However, this task becomes considerably more onerous when one considers that not only must the on-site teams negotiate the huge crowds moving around the site; but also, the off-site team, equipped with a suitable four-wheel drive vehicle, must similarly negotiate off-site congestion and confusing one way systems, the combination of which means that circumnavigating the site alone can typically take over an hour.

In the context of this it is perhaps not surprising that the monitoring of noise during the millennium event involved some 25 officers employed over 70 shifts.

For many years, the off-site noise monitoring locations have been equipped with Continuous Noise Analyzers programmed to monitor a range of statistical parameters averaged over fifteen minute periods. Whilst this has been generally acceptable, there are clear disadvantages to this method of monitoring, insomuch as they:

- require regular officer attendance in order to adequately monitor the event
- are not real-time measurements
- do not benefit from the capability to carry out real-time frequency analyses

In an attempt to overcome these problems, and to generally improve the efficiency and effectiveness of noise control, the Council liaised closely with Brüel & Kjær who had kindly offered to allow the Council to conduct a trial of a developing remote noise monitoring system, for the 1999 festival.

The system consisted of an outdoor microphone feeding acoustic and calibration signals to a 2260B Investigator linked to a GSM mobile telephone. A laptop computer running 7820 Evaluator software completed the system and was located at the temporary Environmental Health office positioned within the Festival site itself.

Real-time noise analyzer, 2260B Investigator, was set to measure and store a vast range of noise parameters, including 1/3-octave frequency analyses, at five minute intervals during the sound tests, and at 15 minute intervals at all other times.

In this way, the current and past results were available at any time by requesting Evaluator to call the monitoring station and download its latest measurements. This procedure resulted in many practical benefits to the Environmental Health Teams, including;

-instant access to results, without the need for often difficult and time-consuming journeys to remote monitoring locations
-the ability to give an immediate response to the Sound Engineer's requests to increase the volume!!! Indeed, where necessary, changes could be monitored immediately at the appropriate location and quick decisions made identification of extraneous noise within the ambient noise profile by referring to simultaneous frequency analyses
-the ability to interrogate the stored information during the post-event period, and during quiet periods of the Festival!!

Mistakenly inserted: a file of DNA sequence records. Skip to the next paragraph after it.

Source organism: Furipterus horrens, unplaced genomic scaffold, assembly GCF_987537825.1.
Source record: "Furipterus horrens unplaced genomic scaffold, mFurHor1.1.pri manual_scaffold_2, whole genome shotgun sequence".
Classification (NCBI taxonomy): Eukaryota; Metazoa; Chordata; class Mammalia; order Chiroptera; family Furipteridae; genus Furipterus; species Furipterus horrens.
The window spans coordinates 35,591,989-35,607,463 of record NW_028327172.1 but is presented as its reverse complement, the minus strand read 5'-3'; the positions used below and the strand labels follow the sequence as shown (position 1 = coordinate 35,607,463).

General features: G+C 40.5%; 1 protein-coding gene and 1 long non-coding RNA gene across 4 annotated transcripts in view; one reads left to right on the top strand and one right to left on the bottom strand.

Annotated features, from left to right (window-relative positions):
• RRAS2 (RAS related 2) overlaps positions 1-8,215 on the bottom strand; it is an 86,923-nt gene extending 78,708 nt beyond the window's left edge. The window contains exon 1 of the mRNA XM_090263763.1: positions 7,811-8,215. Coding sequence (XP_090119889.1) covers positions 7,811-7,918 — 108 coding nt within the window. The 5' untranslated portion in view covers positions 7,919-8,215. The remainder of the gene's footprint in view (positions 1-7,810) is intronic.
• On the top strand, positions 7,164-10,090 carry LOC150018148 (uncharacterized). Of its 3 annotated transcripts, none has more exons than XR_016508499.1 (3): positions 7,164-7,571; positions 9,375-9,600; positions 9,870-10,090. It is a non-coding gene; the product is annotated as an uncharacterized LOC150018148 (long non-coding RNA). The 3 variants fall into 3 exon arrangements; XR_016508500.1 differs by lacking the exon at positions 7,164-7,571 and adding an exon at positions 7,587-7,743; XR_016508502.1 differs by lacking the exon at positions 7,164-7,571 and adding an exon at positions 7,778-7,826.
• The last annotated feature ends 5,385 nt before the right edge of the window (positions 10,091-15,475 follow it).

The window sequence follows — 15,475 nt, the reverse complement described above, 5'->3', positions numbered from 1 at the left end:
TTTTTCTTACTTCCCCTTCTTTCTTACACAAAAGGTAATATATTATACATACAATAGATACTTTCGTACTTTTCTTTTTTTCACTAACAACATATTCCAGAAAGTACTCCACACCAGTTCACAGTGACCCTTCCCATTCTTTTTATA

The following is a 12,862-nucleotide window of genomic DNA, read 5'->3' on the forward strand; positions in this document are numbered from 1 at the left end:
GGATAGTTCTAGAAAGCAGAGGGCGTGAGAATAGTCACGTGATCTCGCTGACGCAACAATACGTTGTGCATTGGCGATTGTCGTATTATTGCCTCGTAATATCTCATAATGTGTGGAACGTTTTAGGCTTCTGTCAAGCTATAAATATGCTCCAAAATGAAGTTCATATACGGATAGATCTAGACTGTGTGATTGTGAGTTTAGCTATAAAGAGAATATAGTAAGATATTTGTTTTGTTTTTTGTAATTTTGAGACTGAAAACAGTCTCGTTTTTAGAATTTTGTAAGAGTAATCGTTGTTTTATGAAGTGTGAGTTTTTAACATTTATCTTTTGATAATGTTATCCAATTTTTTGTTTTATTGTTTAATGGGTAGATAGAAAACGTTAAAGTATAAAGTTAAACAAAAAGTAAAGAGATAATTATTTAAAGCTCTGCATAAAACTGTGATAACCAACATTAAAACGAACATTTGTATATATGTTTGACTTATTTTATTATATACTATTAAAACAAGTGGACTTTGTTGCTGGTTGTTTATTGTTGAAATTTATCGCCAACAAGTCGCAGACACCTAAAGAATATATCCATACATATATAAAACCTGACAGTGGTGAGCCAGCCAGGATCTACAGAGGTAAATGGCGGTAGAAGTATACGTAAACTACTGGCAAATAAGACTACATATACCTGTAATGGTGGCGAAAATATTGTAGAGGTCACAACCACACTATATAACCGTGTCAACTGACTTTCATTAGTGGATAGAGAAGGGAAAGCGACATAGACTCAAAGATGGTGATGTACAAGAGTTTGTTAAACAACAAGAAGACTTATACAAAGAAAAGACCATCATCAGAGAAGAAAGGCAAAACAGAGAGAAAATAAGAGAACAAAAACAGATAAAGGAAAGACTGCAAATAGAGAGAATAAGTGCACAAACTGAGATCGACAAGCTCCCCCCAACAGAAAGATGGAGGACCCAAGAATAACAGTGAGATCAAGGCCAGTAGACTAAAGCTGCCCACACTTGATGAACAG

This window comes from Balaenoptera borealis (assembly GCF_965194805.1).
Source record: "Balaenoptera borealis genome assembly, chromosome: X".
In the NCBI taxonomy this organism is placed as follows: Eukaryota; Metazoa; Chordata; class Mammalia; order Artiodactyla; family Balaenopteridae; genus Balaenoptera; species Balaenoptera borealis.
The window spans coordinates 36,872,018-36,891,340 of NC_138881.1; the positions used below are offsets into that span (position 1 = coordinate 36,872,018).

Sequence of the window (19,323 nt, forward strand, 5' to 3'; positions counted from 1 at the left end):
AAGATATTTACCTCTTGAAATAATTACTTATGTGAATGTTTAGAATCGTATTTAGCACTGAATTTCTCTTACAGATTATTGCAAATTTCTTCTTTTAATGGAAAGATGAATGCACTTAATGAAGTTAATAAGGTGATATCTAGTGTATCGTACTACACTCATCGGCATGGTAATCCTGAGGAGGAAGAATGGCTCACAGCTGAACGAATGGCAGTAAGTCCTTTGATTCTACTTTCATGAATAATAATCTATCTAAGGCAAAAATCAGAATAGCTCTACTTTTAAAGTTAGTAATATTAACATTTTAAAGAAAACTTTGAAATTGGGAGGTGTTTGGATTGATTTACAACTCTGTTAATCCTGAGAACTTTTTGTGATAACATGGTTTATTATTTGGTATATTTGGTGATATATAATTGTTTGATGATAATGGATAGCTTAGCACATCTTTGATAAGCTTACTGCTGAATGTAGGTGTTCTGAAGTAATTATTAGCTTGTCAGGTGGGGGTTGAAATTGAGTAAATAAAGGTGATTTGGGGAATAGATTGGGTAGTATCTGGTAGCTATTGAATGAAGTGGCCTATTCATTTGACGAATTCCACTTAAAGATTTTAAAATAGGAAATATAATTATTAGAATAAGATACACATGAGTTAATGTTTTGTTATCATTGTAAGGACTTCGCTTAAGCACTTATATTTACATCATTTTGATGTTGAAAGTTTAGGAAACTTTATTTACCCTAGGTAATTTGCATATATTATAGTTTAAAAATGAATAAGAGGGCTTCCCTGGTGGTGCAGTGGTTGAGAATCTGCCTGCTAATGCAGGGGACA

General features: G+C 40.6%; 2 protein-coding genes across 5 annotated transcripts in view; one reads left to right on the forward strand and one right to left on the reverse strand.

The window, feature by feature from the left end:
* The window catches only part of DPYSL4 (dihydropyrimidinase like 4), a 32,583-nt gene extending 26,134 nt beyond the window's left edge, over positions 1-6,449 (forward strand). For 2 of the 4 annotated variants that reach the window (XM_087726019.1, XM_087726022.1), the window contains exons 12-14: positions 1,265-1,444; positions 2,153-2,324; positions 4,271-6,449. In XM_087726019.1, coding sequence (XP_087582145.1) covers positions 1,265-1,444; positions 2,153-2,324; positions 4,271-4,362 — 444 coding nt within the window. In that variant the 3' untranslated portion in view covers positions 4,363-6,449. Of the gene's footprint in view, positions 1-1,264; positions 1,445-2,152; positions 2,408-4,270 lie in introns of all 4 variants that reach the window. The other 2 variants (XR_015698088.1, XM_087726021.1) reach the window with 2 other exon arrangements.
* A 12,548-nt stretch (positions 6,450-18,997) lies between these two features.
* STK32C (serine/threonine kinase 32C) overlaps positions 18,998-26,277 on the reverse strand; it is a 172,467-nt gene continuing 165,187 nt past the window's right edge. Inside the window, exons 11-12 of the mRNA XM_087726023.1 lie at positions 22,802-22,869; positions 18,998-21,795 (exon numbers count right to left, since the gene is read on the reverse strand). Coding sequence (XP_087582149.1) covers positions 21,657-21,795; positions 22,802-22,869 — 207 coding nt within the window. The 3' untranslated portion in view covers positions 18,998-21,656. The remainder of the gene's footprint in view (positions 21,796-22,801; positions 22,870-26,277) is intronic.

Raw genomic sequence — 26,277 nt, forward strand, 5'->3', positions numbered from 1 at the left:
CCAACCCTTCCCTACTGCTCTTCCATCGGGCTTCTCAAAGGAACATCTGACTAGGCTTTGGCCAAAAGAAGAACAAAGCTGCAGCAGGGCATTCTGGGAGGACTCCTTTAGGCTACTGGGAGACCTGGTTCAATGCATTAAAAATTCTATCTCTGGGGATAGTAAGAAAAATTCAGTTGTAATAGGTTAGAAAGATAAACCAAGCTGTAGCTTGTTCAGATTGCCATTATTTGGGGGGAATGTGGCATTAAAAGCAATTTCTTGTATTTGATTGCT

-it was a completely independent noise monitoring system requiring no challenging connections, other than the site office land line telephones. It should however be noted that a strong GSM network signal is required, and that this is very much area dependent. Experience has indicated that for the Festival site, a fruity and orangey coloured GSM network supplier would appear to be the preferred option!!

Without doubt, the trialled remote noise monitoring system proved to be highly successful in permitting considerably more effective and efficient control of noise from the Main Stage. It permitted not only a quick assessment of complaints, but also facilitated a quick response to the Sound Engineers inevitable requests for increased amplification!!

Looking ahead, the potential for such a system is considerable, both at Glastonbury Festival and also for other applications. In particular, the following are highlighted as potential developments and/or uses:

- general-purpose short- to medium-term automatic monitoring of any noise-sensitive event (e.g., music festivals, pubs and clubs, motor sports, water sports etc.). Indeed it is likely that it will soon be used to monitor a new Noise Abatement Zone remember them?
- monitoring and control of low-frequency noise for music festivals immediate effects can be observed from the remote station and mixers adjusted accordingly
- recording of the audio signal at the remote station for subsequent replay or analysis
noise source location investigations by observing the (remote) effects of switching on and off potential sources in turn, or comparing frequency spectra

The introduction of relatively low-cost remote noise monitoring using general-purpose noise measuring instrumentation has opened up a whole new way of controlling environmental noise. These same techniques have already been used to help minimise the effects on Mendip District Council's residents in 1999, and again in 2000. In the future it is highly likely that remote noise monitoring of this kind will become a permanent part of the folklore of Glastonbury Festival events in the years to come.